By Lauren Smart
By Jane R. LeBlanc
By Lauren Smart
By Elaine Liner
By Jim Schutze
By Rachel Watts
White slices up the journal writings of people, all scrawled on tepid greenish graph paper, and shellacs them to a flat surface, mosaic-style. In the midst of these geo-clean shapes and random scribbles he's tossed in a few hand-sized wooden discs--beige, with holes in their centers, and swimming in translucent hardened glue, evoking giant Cheerios in skim milk. No visual depth, no inspired layering of context, no hooks for the viewer besides the option of reading some of the strangers' words, and that gets real old, real quickly. It's difficult to care when the pieces are about as interesting to the eye as the blank wall behind it.
Andrew Daleo has a nice way with airplanes, less of a way with color choices. His series of Messerschmitt fighter planes, the kind the Nazis sent into dogfights during World War II, flits into your view with worthy, big-canvas aplomb, but fails to deliver the bullets. Unlike White, Daleo is being ironic, by coloring this brutal icon as a flat platter of Easter-egg pastels. I don't know, but even generations removed from the action, I can't reconcile what the planes mean within our history and the way Daleo chooses to undercut that meaning with a flippant attitude, like he just decided to paint airplanes because they look cool.
Even if he's trying to be ironic, you've got to deliver a razor-sharp message to make it stick. Think James Rosenquist's rocket morphing into macaroni: The sense of massive technology and mass consumption were at a high when he painted "F-111" in 1964, and the imagery cut through a novel's worth of explanation. That Daleo doesn't even bother to finish out the images of the fighters gives this a half-assed, half-baked sheen, as though painting a symbol of war, of destruction, of pure adrenaline, and then glossing it with pink and green is enough to convey a younger generation's inability to comprehend real war.
Brynn Helber's work fares much better, mostly on the strength of his aggressive color use and his sink-into-the-depths backgrounds. One of his untitled works has all the surrealness of Yellow Submarine, only a bit more horror-show and lacking the arch cartooniness of Peter Max. Helber's scarlet sub drifting through a blood-red seascape of artichokes and dripping digestive-tract organs is effectively trippy, creepy, and funny all at once. It's his adding, on top of these, Freud-meets-LSD images that more often than not sabotages the original inherent beauty, or simple impact, of the works. Two ballerinas dance beneath a storm of appliances: blenders, toasters, vacuum cleaners. Really now. Billy Idol's "White Wedding" video, anyone?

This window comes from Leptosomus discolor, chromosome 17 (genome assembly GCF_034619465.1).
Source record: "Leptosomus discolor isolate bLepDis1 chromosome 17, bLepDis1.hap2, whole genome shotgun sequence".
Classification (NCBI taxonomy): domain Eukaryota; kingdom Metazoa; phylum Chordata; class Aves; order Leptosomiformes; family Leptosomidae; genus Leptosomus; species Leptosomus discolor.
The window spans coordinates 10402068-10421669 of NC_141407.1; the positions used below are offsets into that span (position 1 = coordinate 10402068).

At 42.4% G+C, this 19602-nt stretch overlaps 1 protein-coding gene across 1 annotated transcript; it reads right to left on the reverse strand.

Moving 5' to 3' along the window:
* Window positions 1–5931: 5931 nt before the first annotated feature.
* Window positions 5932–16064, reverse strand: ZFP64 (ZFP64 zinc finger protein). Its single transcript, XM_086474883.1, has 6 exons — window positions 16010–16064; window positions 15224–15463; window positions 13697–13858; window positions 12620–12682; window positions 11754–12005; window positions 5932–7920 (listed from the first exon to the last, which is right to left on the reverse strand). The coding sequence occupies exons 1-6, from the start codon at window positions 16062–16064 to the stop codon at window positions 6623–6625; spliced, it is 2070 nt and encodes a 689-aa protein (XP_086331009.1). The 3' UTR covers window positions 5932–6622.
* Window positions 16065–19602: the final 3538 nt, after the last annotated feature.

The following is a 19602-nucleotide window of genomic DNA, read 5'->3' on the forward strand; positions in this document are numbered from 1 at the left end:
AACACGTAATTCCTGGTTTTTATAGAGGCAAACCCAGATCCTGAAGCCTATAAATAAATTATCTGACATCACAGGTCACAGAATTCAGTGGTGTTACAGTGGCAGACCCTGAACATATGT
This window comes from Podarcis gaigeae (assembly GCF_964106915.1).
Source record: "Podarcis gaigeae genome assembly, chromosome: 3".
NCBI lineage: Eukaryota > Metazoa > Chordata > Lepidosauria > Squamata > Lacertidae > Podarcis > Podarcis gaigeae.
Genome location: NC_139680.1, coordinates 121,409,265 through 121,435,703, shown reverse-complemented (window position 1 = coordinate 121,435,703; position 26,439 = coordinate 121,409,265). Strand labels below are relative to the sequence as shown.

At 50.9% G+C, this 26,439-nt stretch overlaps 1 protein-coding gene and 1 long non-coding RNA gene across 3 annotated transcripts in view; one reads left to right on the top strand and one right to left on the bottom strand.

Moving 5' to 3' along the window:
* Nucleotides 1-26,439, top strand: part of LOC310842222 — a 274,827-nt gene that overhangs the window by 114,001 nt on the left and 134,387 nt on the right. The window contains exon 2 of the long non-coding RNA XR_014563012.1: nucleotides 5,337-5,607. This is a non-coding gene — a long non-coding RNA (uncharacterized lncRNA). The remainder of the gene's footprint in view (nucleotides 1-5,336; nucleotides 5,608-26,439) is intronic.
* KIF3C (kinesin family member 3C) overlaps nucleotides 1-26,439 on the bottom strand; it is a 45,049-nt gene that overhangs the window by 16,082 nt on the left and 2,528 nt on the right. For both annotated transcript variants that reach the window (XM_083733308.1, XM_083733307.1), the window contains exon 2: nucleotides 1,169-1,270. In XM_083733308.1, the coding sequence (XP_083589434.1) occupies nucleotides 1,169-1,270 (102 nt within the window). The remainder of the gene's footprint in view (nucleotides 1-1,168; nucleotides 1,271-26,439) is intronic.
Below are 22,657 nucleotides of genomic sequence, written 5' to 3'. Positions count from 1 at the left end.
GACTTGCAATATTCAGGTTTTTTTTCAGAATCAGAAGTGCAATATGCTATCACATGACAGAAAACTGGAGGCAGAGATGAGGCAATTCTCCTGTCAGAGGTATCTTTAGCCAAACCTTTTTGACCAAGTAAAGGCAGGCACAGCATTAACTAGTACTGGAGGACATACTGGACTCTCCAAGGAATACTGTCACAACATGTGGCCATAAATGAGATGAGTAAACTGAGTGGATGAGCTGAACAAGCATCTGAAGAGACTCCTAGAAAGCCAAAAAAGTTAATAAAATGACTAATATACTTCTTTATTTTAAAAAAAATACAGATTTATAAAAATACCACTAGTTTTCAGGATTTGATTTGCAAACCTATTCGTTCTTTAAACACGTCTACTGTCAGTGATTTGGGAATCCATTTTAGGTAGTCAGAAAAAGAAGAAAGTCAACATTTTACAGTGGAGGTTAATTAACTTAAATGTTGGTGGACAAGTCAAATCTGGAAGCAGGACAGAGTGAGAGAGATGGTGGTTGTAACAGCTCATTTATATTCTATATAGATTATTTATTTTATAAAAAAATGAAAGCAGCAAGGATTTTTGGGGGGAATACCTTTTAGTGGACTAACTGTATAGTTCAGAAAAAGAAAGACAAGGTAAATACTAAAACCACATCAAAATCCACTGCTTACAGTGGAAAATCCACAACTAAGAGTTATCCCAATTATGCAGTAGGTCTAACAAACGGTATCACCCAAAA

But his toy paintings--that is, paintings that double as wall-mounted toys--are ingenious. They're beautifully crafted, and the single super-imposed images on small panels (again, submarine and artichoke) suffer from no forced associations. Just a lone sub propelling through the bottom of a mustard-yellow ocean, the panel surrounded by a gizmo-embellished frame of rich, red bubinga wood, anchored to the panel with dowels. Cut-out sea waves gush across the top of the frame, and if you turn the little attached crank, a small, smooth wooden submarine bobs up and down behind them. Same concept for the artichoke painting: Turn the crank, and three shiny bulbs tip and twirl on top, like a dancing crown. It creates a fitting conundrum for gallery art. You have to repress years' worth of hands-off training to play. And the odd imagery and off-kilter colors save these toys from abject cuteness. They're a bit too tweaked for actual kids.
Joseph Stashkevetch is at Turner and Runyon through November 25. Call (214) 653-1130. Jeff White, Andrew Daleo, and Brynn Helber are at Gallery 414 through November 22. Call (817) 926-4111.